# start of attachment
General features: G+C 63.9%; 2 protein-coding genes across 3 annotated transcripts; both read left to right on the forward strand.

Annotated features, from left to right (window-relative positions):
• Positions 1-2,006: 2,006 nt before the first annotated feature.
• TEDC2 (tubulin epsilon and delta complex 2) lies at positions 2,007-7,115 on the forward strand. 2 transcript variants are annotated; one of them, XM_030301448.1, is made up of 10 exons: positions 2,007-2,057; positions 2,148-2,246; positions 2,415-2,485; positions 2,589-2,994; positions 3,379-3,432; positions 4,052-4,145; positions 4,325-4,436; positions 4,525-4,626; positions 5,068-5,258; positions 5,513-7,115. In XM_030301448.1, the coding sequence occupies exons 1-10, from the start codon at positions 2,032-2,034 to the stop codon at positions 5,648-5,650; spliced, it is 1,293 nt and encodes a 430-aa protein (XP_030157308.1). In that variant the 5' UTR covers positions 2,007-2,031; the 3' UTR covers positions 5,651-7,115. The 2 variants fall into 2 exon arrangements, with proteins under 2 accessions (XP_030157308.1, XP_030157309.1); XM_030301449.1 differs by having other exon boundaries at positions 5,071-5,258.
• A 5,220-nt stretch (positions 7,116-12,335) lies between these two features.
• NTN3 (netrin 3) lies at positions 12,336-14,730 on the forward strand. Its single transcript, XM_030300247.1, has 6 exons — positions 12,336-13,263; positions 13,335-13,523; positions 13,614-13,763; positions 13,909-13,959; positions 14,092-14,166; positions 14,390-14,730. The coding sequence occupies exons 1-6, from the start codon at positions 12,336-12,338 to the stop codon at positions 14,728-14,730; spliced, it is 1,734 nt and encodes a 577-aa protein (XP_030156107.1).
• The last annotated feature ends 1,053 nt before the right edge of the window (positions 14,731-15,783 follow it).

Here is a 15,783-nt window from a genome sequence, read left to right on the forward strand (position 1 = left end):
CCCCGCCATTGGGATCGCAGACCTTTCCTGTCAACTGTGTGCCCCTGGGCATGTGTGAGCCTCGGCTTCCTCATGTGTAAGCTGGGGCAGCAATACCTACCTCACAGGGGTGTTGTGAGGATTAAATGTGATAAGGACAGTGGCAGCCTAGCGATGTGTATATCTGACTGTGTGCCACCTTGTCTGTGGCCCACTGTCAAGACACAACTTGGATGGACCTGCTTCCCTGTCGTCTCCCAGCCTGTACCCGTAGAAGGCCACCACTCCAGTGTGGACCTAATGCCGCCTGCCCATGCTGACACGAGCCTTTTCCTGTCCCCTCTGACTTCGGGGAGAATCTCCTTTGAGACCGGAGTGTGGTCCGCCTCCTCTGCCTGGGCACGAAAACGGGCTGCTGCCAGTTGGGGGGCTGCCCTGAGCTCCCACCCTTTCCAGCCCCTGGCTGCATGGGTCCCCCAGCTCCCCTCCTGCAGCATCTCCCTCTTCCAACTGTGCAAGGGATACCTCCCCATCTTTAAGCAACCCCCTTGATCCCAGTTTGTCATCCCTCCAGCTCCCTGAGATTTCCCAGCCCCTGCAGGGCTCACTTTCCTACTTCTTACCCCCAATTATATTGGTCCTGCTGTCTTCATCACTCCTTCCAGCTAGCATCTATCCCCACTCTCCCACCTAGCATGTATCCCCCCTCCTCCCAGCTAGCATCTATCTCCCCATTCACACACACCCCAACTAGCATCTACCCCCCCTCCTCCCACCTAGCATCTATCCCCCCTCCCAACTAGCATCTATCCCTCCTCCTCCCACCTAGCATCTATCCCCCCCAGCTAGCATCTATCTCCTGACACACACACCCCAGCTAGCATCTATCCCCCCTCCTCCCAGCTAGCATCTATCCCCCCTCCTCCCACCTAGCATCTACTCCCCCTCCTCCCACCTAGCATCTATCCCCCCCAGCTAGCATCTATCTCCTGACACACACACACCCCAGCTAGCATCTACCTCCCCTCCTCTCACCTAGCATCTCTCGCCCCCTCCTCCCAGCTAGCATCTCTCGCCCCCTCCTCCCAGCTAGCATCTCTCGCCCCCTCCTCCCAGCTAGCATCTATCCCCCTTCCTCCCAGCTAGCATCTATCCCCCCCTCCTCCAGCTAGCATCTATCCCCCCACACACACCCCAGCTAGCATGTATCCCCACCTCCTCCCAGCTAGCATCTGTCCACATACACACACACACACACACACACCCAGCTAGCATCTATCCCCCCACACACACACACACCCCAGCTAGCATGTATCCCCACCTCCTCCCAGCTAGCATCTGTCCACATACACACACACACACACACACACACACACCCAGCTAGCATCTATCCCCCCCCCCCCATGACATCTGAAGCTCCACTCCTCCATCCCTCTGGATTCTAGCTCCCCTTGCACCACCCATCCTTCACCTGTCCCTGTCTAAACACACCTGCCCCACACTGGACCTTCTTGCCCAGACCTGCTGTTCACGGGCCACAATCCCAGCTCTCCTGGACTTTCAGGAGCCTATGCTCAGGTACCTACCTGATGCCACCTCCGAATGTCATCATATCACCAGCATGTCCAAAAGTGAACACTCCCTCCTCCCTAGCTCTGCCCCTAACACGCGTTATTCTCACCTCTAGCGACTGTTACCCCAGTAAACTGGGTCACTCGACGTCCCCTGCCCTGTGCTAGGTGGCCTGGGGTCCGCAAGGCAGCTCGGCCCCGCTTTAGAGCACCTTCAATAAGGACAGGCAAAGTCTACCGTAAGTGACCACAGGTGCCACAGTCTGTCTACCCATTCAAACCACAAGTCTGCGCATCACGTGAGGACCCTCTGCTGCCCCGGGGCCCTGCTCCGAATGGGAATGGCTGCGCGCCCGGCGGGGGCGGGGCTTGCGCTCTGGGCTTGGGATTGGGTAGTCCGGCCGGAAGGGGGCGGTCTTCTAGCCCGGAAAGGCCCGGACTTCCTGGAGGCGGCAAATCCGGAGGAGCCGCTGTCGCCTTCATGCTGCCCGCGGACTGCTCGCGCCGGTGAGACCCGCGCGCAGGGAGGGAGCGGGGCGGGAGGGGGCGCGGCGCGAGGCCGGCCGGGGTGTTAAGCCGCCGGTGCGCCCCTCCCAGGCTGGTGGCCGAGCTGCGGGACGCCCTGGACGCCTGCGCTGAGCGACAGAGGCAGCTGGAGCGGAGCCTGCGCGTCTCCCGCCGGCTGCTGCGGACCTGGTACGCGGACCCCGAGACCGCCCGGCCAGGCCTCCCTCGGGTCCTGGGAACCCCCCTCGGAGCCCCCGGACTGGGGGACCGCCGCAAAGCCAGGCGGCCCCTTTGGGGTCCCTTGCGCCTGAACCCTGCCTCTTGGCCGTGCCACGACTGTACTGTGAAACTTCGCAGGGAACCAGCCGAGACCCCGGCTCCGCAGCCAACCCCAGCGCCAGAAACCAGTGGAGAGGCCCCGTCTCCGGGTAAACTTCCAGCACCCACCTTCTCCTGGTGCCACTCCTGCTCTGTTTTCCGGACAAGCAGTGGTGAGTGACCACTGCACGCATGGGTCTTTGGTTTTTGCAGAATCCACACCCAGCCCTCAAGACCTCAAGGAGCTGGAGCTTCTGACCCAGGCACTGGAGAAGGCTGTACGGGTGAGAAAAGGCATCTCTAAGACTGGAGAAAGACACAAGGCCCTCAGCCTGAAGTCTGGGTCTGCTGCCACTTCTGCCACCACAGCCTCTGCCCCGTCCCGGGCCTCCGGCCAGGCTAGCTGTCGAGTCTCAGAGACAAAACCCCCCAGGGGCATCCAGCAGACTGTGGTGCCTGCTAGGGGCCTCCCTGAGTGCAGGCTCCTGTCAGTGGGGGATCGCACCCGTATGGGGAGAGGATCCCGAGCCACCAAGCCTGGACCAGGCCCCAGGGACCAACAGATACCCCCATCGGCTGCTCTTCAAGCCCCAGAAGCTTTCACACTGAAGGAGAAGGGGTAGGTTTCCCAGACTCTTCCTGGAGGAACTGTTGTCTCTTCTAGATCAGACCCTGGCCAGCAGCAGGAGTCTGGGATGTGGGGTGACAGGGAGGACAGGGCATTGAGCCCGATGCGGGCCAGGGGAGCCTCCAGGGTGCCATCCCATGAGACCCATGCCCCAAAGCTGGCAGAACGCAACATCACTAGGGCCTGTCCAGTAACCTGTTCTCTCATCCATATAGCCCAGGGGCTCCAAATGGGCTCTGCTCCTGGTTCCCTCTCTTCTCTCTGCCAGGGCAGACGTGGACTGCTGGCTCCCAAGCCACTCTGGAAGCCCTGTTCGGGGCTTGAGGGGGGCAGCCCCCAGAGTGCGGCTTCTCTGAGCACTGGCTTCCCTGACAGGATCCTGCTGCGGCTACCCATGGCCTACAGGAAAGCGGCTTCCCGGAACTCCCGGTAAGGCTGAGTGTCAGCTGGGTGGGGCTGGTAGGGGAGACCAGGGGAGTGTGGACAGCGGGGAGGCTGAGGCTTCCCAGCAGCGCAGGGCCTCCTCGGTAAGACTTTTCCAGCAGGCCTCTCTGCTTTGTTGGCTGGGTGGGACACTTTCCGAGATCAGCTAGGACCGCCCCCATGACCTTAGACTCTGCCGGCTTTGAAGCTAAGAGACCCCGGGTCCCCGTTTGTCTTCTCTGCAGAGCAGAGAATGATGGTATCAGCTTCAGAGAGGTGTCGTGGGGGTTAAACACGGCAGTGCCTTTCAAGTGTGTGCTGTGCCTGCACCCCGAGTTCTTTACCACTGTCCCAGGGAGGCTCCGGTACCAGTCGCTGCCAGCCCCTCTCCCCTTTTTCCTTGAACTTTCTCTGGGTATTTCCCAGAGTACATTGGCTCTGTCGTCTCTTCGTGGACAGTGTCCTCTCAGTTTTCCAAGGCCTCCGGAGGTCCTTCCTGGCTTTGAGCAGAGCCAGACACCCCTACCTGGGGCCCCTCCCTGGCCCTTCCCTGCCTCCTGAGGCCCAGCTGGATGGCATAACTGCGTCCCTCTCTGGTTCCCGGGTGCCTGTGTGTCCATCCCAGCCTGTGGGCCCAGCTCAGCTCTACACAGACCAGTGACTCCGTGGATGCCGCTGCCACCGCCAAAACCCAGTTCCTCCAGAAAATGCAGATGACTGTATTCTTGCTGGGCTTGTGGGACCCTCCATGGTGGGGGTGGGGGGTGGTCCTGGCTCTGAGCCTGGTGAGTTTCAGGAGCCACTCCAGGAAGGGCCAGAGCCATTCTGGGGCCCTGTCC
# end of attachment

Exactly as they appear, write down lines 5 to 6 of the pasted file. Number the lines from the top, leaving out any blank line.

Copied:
• A 5,220-nt stretch (positions 7,116-12,335) lies between these two features.
• NTN3 (netrin 3) lies at positions 12,336-14,730 on the forward strand. Its single transcript, XM_030300247.1, has 6 exons — positions 12,336-13,263; positions 13,335-13,523; positions 13,614-13,763; positions 13,909-13,959; positions 14,092-14,166; positions 14,390-14,730. The coding sequence occupies exons 1-6, from the start codon at positions 12,336-12,338 to the stop codon at positions 14,728-14,730; spliced, it is 1,734 nt and encodes a 577-aa protein (XP_030156107.1).